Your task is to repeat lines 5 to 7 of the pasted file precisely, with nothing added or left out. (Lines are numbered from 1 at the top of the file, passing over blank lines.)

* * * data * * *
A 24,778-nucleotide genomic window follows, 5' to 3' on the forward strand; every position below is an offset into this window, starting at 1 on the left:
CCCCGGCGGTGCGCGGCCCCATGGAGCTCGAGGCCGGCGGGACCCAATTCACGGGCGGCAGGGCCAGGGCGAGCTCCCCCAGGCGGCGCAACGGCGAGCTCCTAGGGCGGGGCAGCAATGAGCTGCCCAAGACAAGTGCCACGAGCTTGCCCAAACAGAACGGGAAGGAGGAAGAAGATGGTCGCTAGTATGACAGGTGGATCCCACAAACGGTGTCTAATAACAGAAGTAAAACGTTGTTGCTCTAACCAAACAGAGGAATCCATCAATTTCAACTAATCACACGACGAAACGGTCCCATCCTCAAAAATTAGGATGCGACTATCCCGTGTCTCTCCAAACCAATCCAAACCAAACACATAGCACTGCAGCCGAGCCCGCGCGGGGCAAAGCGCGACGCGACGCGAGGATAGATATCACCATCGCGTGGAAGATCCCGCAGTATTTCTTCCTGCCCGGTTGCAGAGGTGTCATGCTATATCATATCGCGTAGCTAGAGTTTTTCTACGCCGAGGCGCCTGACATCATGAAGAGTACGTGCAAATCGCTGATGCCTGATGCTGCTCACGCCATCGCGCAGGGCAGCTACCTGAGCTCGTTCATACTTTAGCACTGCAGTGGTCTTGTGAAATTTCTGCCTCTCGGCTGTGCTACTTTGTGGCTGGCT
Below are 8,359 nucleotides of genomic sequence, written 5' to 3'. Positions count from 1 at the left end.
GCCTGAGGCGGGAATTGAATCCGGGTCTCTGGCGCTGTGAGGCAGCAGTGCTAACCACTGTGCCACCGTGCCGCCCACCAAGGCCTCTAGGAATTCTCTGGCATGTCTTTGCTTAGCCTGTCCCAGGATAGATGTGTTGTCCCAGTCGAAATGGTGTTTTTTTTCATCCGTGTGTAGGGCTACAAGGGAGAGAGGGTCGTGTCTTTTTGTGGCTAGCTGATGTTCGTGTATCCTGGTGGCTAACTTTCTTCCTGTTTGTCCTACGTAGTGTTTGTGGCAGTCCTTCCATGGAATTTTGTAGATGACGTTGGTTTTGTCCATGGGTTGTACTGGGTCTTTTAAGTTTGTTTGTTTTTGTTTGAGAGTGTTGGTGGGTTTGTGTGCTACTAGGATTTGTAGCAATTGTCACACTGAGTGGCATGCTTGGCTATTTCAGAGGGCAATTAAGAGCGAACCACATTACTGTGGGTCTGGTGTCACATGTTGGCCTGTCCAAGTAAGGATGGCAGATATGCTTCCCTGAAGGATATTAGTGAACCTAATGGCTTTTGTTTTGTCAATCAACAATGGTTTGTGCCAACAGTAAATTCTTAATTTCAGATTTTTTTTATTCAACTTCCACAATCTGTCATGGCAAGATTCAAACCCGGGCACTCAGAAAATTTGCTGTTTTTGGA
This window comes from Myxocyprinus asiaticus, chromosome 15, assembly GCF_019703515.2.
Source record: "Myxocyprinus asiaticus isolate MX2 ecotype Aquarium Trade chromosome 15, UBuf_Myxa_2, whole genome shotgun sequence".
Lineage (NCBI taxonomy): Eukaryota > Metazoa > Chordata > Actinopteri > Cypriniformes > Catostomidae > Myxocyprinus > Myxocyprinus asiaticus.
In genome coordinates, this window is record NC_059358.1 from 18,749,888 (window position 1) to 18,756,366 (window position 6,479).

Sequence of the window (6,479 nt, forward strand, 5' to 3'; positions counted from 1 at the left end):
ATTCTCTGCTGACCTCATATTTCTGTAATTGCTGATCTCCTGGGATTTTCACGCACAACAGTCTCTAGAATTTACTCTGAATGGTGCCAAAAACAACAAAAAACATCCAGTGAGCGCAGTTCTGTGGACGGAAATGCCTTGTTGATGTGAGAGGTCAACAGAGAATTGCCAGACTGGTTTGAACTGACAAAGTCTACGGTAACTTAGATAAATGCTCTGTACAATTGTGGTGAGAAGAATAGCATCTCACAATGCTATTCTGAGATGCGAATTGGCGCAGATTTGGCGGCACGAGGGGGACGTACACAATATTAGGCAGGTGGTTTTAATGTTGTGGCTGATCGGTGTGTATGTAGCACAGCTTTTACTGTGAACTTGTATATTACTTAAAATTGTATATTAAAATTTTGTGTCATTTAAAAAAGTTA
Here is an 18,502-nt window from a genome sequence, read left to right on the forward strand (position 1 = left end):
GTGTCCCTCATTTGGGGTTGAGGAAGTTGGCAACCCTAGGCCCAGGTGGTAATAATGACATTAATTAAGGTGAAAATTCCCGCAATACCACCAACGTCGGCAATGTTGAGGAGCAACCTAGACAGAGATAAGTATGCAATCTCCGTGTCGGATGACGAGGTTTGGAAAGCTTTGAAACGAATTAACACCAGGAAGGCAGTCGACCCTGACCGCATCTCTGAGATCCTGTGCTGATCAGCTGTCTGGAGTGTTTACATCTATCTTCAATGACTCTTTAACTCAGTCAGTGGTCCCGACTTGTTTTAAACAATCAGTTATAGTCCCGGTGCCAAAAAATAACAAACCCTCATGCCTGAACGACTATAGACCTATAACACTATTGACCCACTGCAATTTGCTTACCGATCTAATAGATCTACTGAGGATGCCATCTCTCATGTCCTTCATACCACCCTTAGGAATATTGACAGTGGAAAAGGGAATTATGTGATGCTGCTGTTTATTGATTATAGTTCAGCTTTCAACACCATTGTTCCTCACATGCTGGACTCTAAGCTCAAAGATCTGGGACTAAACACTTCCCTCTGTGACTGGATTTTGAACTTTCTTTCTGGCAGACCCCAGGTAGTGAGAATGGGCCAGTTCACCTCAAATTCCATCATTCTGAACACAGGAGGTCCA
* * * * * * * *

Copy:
This window comes from Myxocyprinus asiaticus, chromosome 15, assembly GCF_019703515.2.
Source record: "Myxocyprinus asiaticus isolate MX2 ecotype Aquarium Trade chromosome 15, UBuf_Myxa_2, whole genome shotgun sequence".
Lineage (NCBI taxonomy): Eukaryota > Metazoa > Chordata > Actinopteri > Cypriniformes > Catostomidae > Myxocyprinus > Myxocyprinus asiaticus.